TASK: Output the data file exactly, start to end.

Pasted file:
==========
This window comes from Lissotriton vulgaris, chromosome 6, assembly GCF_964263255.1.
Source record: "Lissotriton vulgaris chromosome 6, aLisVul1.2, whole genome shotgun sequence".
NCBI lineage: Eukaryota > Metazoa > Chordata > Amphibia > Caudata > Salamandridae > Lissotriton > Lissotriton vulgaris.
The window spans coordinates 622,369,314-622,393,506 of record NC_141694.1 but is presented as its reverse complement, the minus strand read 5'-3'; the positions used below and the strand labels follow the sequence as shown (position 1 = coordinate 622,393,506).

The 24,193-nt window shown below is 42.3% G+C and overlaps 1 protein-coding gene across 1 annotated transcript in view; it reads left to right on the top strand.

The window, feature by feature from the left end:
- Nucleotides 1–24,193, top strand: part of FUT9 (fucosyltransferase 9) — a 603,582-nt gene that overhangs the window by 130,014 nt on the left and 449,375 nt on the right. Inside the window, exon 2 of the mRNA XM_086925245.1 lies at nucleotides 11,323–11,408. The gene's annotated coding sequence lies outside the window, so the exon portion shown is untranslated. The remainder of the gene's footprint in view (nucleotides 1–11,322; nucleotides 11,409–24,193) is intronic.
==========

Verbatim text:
This window comes from Lissotriton vulgaris, chromosome 6, assembly GCF_964263255.1.
Source record: "Lissotriton vulgaris chromosome 6, aLisVul1.2, whole genome shotgun sequence".
NCBI lineage: Eukaryota > Metazoa > Chordata > Amphibia > Caudata > Salamandridae > Lissotriton > Lissotriton vulgaris.
The window spans coordinates 622,369,314-622,393,506 of record NC_141694.1 but is presented as its reverse complement, the minus strand read 5'-3'; the positions used below and the strand labels follow the sequence as shown (position 1 = coordinate 622,393,506).

The 24,193-nt window shown below is 42.3% G+C and overlaps 1 protein-coding gene across 1 annotated transcript in view; it reads left to right on the top strand.

The window, feature by feature from the left end:
- Nucleotides 1–24,193, top strand: part of FUT9 (fucosyltransferase 9) — a 603,582-nt gene that overhangs the window by 130,014 nt on the left and 449,375 nt on the right. Inside the window, exon 2 of the mRNA XM_086925245.1 lies at nucleotides 11,323–11,408. The gene's annotated coding sequence lies outside the window, so the exon portion shown is untranslated. The remainder of the gene's footprint in view (nucleotides 1–11,322; nucleotides 11,409–24,193) is intronic.